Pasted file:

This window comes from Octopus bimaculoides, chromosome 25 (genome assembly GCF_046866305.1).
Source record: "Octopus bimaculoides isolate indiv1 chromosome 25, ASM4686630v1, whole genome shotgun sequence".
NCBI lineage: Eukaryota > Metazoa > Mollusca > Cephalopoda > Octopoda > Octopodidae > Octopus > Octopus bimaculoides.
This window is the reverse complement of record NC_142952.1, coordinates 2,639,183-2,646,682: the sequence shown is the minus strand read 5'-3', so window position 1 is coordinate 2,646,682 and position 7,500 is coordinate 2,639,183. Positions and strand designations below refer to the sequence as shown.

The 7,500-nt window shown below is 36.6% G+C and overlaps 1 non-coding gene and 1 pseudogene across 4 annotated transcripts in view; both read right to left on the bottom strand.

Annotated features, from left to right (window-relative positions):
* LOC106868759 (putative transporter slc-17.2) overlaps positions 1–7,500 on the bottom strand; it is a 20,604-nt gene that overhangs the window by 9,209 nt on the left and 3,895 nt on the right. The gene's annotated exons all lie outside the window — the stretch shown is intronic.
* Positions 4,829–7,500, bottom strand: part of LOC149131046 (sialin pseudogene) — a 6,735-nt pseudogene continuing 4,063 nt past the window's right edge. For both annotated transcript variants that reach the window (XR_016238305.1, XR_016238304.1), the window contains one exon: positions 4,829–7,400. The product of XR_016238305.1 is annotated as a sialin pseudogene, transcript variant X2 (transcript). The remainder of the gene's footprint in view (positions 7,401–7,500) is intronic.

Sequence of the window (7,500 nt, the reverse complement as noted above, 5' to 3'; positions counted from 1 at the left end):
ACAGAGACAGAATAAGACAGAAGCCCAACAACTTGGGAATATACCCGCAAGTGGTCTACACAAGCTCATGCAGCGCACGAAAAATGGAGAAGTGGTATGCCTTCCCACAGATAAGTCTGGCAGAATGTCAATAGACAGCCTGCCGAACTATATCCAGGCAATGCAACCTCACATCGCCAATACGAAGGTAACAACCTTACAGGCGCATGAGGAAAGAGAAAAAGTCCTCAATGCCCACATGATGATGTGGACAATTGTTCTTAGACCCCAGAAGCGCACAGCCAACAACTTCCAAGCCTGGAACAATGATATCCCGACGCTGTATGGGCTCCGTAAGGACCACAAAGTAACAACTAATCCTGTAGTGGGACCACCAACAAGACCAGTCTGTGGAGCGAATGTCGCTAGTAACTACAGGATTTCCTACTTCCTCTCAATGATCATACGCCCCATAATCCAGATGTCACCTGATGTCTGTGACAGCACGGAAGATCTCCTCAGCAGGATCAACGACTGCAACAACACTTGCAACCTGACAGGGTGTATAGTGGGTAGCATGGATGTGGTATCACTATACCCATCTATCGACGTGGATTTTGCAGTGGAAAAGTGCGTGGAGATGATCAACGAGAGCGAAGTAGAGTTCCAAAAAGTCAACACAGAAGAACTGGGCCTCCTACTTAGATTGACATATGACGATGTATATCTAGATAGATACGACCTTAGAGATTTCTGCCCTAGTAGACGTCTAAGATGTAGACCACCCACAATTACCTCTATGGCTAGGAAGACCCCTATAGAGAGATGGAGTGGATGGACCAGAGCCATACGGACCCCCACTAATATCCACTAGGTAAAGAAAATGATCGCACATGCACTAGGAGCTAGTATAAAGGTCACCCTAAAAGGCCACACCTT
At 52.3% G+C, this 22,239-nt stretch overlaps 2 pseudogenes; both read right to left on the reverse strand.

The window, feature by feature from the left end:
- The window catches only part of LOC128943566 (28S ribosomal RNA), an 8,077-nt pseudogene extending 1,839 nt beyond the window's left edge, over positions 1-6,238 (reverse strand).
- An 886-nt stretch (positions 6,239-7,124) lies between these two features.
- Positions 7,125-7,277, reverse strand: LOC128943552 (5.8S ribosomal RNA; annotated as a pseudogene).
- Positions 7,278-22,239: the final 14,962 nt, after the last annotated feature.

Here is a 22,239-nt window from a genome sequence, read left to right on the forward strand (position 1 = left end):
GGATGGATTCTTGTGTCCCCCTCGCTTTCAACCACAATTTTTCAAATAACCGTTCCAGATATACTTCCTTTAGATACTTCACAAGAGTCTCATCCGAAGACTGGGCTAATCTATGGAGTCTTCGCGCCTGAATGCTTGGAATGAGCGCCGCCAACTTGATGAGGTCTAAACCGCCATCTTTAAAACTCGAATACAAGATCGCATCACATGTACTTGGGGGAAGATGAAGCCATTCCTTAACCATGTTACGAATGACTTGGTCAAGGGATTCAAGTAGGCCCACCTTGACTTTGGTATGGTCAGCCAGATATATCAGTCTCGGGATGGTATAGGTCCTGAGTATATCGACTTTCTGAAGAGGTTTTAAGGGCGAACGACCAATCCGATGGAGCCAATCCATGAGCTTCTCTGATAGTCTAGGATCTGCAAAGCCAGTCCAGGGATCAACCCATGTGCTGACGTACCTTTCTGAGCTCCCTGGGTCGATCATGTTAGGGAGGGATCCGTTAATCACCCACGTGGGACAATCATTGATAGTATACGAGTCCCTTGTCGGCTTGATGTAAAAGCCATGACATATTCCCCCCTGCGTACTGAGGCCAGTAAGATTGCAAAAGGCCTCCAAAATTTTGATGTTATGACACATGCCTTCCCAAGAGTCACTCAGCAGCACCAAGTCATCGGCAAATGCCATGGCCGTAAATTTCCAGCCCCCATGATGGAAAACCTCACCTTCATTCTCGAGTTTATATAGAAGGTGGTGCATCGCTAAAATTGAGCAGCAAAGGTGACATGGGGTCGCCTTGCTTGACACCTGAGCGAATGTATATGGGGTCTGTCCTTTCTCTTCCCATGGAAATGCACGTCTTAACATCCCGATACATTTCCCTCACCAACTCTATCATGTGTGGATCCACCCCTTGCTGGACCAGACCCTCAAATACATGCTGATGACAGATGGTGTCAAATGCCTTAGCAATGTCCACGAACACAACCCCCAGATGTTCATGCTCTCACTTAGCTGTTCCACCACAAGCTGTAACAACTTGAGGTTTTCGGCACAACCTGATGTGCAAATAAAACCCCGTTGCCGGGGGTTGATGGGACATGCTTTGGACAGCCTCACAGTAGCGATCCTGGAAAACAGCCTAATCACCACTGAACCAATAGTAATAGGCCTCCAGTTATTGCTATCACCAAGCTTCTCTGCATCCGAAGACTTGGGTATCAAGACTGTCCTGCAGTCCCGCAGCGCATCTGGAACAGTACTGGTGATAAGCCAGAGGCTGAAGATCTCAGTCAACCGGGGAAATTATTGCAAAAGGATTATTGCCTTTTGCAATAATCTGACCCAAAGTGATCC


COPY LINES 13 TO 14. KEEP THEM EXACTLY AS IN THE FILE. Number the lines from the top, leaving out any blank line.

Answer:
- The window catches only part of LOC128943566 (28S ribosomal RNA), an 8,077-nt pseudogene extending 1,839 nt beyond the window's left edge, over positions 1-6,238 (reverse strand).
- An 886-nt stretch (positions 6,239-7,124) lies between these two features.